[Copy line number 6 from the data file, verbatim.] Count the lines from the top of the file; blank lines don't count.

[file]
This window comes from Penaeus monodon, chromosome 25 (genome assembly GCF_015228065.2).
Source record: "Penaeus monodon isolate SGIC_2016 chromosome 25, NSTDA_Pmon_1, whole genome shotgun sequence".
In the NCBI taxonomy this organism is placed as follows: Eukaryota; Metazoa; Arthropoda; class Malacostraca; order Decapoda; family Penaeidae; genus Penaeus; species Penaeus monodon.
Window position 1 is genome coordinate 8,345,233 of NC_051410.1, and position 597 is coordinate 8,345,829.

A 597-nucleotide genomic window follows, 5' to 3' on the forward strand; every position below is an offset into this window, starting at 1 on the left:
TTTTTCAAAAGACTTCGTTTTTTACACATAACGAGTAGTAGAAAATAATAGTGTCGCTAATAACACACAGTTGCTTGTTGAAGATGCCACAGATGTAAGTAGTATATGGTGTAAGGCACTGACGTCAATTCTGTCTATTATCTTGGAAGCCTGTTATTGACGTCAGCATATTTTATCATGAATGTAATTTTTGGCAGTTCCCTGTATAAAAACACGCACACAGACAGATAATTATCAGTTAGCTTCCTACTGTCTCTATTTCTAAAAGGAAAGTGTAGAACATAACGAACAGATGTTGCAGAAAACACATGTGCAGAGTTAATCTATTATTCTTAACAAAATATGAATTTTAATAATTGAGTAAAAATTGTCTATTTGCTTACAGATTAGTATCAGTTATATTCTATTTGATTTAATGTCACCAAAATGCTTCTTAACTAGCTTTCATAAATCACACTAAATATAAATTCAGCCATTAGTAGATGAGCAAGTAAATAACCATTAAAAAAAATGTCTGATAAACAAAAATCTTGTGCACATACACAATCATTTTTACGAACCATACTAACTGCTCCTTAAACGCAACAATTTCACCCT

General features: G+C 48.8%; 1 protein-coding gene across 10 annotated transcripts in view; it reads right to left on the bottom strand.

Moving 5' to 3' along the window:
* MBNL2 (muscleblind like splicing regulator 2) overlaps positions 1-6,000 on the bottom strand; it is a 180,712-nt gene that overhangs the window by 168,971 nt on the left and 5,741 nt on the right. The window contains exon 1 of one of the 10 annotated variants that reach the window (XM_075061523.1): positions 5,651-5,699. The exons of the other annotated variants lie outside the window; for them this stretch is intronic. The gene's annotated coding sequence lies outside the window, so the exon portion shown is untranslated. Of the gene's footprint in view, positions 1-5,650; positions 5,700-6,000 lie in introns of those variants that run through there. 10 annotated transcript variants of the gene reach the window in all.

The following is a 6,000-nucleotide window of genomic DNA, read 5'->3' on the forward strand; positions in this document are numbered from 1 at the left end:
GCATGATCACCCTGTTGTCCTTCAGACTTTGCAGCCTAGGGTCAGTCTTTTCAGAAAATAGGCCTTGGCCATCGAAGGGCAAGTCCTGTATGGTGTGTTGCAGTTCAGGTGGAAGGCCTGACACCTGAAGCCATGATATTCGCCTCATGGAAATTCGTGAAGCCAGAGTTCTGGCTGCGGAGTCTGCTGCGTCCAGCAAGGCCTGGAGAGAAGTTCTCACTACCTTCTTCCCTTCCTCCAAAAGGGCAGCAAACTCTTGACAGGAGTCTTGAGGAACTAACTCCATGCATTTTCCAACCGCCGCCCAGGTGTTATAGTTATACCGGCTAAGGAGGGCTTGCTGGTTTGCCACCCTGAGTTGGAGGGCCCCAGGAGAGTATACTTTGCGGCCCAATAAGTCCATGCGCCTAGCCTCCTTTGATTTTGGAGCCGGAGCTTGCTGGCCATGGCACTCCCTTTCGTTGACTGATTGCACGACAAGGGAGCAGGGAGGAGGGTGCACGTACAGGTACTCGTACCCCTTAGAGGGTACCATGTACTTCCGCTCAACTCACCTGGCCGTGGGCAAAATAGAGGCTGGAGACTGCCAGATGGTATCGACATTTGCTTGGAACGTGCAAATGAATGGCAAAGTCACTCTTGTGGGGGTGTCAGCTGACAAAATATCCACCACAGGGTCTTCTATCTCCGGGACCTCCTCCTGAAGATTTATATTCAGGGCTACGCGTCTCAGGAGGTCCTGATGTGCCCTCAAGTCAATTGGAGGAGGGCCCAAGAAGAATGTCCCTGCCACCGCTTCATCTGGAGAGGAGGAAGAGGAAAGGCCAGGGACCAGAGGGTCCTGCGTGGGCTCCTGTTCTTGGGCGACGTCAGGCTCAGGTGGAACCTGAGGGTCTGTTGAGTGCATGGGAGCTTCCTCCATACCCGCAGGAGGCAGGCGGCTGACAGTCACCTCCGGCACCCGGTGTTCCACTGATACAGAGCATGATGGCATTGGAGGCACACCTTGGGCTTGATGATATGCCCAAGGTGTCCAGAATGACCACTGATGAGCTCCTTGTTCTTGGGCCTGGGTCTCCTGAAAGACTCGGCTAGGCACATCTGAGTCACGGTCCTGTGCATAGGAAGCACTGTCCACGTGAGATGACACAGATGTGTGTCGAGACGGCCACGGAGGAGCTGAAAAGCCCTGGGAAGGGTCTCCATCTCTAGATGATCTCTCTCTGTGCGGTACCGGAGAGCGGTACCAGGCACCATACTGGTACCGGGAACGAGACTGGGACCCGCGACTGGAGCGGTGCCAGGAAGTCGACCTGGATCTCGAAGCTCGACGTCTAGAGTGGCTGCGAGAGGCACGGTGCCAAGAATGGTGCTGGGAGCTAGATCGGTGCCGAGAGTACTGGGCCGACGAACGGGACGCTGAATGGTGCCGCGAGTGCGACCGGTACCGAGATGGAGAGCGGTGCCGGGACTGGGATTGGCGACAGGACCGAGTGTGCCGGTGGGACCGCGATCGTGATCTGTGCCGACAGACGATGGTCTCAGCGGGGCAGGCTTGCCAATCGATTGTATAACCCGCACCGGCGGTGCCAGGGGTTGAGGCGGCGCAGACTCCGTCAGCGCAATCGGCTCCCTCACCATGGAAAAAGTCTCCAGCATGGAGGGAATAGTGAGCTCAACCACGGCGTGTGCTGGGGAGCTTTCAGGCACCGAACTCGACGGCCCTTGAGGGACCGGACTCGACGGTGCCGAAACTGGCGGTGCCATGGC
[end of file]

TTTTTCAAAAGACTTCGTTTTTTACACATAACGAGTAGTAGAAAATAATAGTGTCGCTAATAACACACAGTTGCTTGTTGAAGATGCCACAGATGTAAGTAGTATATGGTGTAAGGCACTGACGTCAATTCTGTCTATTATCTTGGAAGCCTGTTATTGACGTCAGCATATTTTATCATGAATGTAATTTTTGGCAGTTCCCTGTATAAAAACACGCACACAGACAGATAATTATCAGTTAGCTTCCTACTGTCTCTATTTCTAAAAGGAAAGTGTAGAACATAACGAACAGATGTTGCAGAAAACACATGTGCAGAGTTAATCTATTATTCTTAACAAAATATGAATTTTAATAATTGAGTAAAAATTGTCTATTTGCTTACAGATTAGTATCAGTTATATTCTATTTGATTTAATGTCACCAAAATGCTTCTTAACTAGCTTTCATAAATCACACTAAATATAAATTCAGCCATTAGTAGATGAGCAAGTAAATAACCATTAAAAAAAATGTCTGATAAACAAAAATCTTGTGCACATACACAATCATTTTTACGAACCATACTAACTGCTCCTTAAACGCAACAATTTCACCCT